Franz Viegener Faucets Review & Rating Updated: 07/05/22

Argentina Flag
FV America Corporation
trading as
Franz Viegener US
4000 Porett Drive
Gurnee Illinois 60031

Franz Vieg­ener, S.A.
Bernardo De Irigoyen
1053 Florida
Buenos Aires B1604AFC
Business Type
For more information on the five faucet company business types, see Faucet Companies
Product Range
Kitchen, Bath, Prep, and Bar Faucets
Franz Vieg­ener
Street Price
$440 - $1,360
Warranty Score
2 years3
Mechanical Parts
Proof of Purchase
Meets U.S. Warranty
Law Requirements
Warranty Footnotes:
1. "[T]o the original consumer/purchaser to be free from defects in material and workmanship for as long as the original consumer purchaser owns both the product and the home in which the product was originally installed ..."
2. The only living finish is unlacquered polished brass.
3. The only powder coating is flat black.

Download/Print the Franz Vieg­ener warranty.

Learn more about faucet warranties.

This Company In Brief

Franze Vieg­ener is a faucet company you have probably never heard of, but if you are in the market for a unique, well-designed upscale kitchen or bath faucet, it may be a company you will want to know about.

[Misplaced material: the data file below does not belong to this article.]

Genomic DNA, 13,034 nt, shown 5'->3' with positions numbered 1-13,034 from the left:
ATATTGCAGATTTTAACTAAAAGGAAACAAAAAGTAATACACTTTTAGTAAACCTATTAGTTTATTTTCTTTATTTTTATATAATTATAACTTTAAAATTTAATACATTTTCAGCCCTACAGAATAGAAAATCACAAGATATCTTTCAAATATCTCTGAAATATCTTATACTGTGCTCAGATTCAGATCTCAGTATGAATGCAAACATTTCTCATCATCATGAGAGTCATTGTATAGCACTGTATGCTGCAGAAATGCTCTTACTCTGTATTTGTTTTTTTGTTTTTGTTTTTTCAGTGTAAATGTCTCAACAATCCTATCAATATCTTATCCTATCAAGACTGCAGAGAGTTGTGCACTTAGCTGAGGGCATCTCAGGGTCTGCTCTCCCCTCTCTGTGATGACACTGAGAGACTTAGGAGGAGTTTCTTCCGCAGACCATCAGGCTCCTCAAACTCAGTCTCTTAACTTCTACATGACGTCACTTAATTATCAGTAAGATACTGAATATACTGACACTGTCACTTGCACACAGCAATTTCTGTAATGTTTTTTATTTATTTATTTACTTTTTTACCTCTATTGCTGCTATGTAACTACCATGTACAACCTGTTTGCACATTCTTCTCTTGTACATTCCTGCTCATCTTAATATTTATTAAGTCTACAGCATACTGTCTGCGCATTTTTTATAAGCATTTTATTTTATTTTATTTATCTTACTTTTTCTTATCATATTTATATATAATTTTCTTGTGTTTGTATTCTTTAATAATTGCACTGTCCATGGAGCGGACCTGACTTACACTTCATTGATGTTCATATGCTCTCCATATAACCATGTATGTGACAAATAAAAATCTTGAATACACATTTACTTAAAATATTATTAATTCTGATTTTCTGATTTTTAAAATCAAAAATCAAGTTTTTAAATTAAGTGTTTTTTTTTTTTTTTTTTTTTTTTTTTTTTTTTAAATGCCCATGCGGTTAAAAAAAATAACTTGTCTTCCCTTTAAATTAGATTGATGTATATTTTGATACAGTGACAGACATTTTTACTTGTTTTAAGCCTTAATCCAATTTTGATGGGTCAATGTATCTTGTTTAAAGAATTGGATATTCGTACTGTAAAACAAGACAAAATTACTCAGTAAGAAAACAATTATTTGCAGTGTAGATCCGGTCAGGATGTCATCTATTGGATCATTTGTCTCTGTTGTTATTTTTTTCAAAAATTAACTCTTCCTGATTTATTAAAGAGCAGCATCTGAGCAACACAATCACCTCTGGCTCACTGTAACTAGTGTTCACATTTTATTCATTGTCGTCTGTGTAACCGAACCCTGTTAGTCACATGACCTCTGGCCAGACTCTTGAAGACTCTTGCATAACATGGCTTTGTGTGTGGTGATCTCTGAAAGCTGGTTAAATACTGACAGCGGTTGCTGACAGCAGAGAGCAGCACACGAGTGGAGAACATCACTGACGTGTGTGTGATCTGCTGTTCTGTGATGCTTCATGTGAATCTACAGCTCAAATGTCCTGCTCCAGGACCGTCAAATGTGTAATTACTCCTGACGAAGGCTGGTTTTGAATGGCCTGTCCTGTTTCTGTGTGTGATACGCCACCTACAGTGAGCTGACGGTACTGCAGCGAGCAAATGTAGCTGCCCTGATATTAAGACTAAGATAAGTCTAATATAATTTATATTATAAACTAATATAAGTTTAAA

Its faucets are of very good quality using critical components – particularly cartridges – that are some of the world's best, and a very good value in good-quality, well-designed luxury faucets.

The parent company, F.V.S.A., is an Argentine manufacturer with German roots that sells its premium faucets in Canada and the U.S. through a subsidiary, FV America Corporation.

The faucets are sold exclusively through decorative plumbing showrooms in the U.S. and Canada. Showrooms may advertise online but may not sell the faucets over the internet.

The company's lifetime warranty on critical parts and most finishes is a solid lifetime warranty backed by excellent customer service.

FVSA is South America's premier faucet manufacturer with a 700,000 square-foot factory in Pilar near Buenos Aires, Argentina, and another in Ecuador. It is essentially the of South America, manufacturing faucets at every price point from economy to luxury, occupying the full range of the South American faucet market.

The brand is not well known in the U.S. even though the company has been exporting its faucets to this country for over 30 years.

They were distributed for many years by Barclay Products, LLC and sold through pioneering online retailers like Claw­foot Sup­ply (long before it changed its name to – a diivsion of Ferguson Enterprises LLC) – and began selling faucets made mostly in China).